An ad in the Yellow Pages lets customers know that the business is permanent. Many people, especially those new to an area, use the Yellow Pages for first-time buying. An ad in the Yellow Pages increases the odds of getting new business. In addition, it has the advantage of targeting the advertising at people who have made a decision to buy.
2. The owner uses newspapers and shoppers.
Many small businesses have found community shoppers and weekly newspapers to be cost-effective ways to advertise. This is especially true when those who read them also frequent the area near the business.
3. The owner uses radio and television advertising.
Radio and television are fairly expensive advetising media, but for some businesses, they are lucrative. The profitability of this form of advertising should be carefully analyzed before spending large sums of money.
4. The owner obtains no-cost or low-cost media coverage.
Every community has no- or low-cost advertising opportunities. Placing business cards on bulletin boards, speaking before various community groups, using special events to get publicity, or donating services to a newsworthy cause are all effective ways of advertising. Law firms have used politics for years as a low-cost way to become known to the general public. Pet stores have donated time or supplies to the Humane Society. Office supply stores provide supplies and surplus equipment to schools, churches and other goodwill organizations. Some creative thinking often can produce a higher payoff than traditional advertising approaches.
C. The owner uses effective merchandising techniques.
Attractive displays of merchandise are critical in retail operations. Simple but effective merchandising techniques might include displaying items near the cash register, putting high turnover items at the back of the store to draw customers through the store and placing quality items at eye level. Franchise operations often do an excellent job of using merchandising techniques. Initiating well-known franchise business methods can be an excellent way to learn new merchandising techniques.
1. The owner relates display space to sales potential.
Keeping shelves stocked with a balanced inventory ensures that customers can find what they want when they want it. Having top-quality items at eye level and lower-quality items below is a technique chain stores use to encourage customers to buy more expensive items. Older inventory should be displayed prominently and its turnover monitored daily. This can also help the owner discover the hot selling spot, which can be advantageous in planning future displays.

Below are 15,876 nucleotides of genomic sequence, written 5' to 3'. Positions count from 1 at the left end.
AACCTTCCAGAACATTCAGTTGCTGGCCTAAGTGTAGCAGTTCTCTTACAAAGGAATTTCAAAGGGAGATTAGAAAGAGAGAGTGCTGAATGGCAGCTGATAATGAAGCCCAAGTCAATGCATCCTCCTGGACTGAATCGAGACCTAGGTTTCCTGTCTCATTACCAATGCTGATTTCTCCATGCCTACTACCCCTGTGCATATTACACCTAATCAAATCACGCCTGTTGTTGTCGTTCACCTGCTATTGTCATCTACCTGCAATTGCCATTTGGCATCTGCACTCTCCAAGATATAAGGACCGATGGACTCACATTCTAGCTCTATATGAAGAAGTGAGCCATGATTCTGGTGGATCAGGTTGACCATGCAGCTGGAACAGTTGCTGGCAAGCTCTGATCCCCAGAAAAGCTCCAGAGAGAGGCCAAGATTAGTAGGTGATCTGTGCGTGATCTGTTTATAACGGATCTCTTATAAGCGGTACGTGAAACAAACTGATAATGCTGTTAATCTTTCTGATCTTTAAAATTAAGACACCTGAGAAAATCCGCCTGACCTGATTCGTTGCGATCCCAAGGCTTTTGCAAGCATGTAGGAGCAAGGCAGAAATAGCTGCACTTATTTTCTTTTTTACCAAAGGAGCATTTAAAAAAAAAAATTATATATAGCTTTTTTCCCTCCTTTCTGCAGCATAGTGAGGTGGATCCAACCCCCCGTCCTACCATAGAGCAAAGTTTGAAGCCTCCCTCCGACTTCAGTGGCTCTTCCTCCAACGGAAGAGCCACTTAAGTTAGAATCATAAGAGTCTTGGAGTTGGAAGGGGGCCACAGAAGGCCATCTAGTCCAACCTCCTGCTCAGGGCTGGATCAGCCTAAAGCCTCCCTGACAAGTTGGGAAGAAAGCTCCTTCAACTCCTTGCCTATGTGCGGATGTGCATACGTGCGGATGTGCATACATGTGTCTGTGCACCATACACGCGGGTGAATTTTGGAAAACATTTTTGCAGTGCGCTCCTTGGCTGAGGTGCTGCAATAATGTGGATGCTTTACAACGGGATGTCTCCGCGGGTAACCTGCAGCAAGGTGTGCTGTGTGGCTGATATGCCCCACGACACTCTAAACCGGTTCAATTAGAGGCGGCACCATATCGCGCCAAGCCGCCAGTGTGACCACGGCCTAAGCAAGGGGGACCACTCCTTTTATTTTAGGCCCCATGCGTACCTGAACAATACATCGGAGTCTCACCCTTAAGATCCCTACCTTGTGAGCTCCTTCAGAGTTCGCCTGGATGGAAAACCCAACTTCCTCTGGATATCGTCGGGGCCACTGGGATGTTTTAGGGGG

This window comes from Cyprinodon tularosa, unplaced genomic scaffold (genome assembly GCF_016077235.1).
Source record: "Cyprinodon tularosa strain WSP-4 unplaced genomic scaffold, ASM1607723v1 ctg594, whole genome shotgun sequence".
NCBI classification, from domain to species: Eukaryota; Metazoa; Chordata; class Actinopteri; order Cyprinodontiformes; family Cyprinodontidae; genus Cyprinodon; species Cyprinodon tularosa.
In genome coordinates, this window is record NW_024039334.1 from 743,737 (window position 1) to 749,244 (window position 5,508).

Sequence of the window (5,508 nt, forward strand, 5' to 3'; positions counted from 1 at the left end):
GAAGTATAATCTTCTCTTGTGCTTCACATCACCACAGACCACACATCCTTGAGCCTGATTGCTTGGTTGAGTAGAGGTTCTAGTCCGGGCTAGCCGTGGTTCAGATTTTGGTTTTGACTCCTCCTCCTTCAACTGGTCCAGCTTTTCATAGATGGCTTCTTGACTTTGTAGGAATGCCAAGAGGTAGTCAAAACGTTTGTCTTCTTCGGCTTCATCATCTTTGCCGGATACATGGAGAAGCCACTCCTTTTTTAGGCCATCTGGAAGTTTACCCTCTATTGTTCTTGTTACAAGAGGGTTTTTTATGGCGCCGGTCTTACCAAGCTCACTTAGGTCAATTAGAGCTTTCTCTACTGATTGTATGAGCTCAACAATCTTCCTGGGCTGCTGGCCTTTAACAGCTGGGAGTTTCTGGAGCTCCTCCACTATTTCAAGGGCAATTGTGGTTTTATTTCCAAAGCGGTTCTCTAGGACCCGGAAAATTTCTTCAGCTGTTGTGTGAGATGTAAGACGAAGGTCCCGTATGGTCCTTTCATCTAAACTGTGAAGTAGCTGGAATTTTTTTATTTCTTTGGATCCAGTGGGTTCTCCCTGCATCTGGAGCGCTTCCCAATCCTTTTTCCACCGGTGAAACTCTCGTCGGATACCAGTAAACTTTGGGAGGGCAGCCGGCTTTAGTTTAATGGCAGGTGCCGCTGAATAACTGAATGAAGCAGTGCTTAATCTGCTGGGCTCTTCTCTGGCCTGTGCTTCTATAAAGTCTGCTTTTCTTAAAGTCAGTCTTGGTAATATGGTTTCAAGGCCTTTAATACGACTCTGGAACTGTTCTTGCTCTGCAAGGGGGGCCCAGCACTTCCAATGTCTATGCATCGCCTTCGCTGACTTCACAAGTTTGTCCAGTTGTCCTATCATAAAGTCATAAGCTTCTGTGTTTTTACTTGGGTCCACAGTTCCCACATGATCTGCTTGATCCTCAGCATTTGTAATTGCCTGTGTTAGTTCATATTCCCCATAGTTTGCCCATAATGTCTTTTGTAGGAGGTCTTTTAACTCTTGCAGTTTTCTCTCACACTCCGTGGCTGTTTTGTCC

2. The owner uses vendor promotional aids.
Vendors put a great deal of time and money into their display packages. Using the vendor's displays and using vendor-prepared promotional ads with those displays can be an effective way of leveraging advertising and promotional dollars.
3. The owner understands traffic flow patterns of customers.
How customers move past displays and through the store can be used to increase sales. For example, most people turn to the right upon entering a building - seeing how the tile or rug wears is one way of determining customer flow patterns.
4. The owner keeps facilities clean.
Making certain that the store and its merchadise are clean communicates to customers that the owner cares about them. It is an effective nonverbal way of telling customers that their business is appreciated.
D. The owner evaluates advertising and promotional efforts.
If it works, don't fix it and if it doesn't, change it. Because advertising uses valuable resources, the small businessperson must closely monitor the effectiveness of advertising and promotional efforts. The only way to test advertising ideas is to try them. However, what works one time won't necessarily work again. In addition, what works for one store may not work for another. Advertising and promotion are more art forms than sciences. Too often, small businesses either advertise ineffectively or too little. Analyzing the results of sales efforts and promotional campaigns and how leads are generated facilitates the use of advertising dollars in a more effective manner.
1. The owner determines if sales increase with advertising.
If sales don't increase with advertising, it may be a sign that the business owner doesn't know or understand who the customer is and why he or she buys.
2. The owner ascertains if sales increase after special promotions.
If a special promotion doesn't increase sales, then the business may be in a poor location or there may not be enough potential customers in the business area. If special promotions don't increase business, the owner must take a hard look at the business. Perhaps there just isn't a market for goods or services offered by the firm.
3. The owner endeavors to discover if advertising is reaching intended markets.
Many small businesses become contented when advertising increases sales. However, additional sales that do not increase profits need reevaluating. Reaching a market other than the intended one is probably a stroke of luck rather than an act of planning. It's great the one time it happens, but it cannot be relied upon. One-time (variety methods) advertising has its advantages, but it is the type of advertising that most small businesses cannot afford.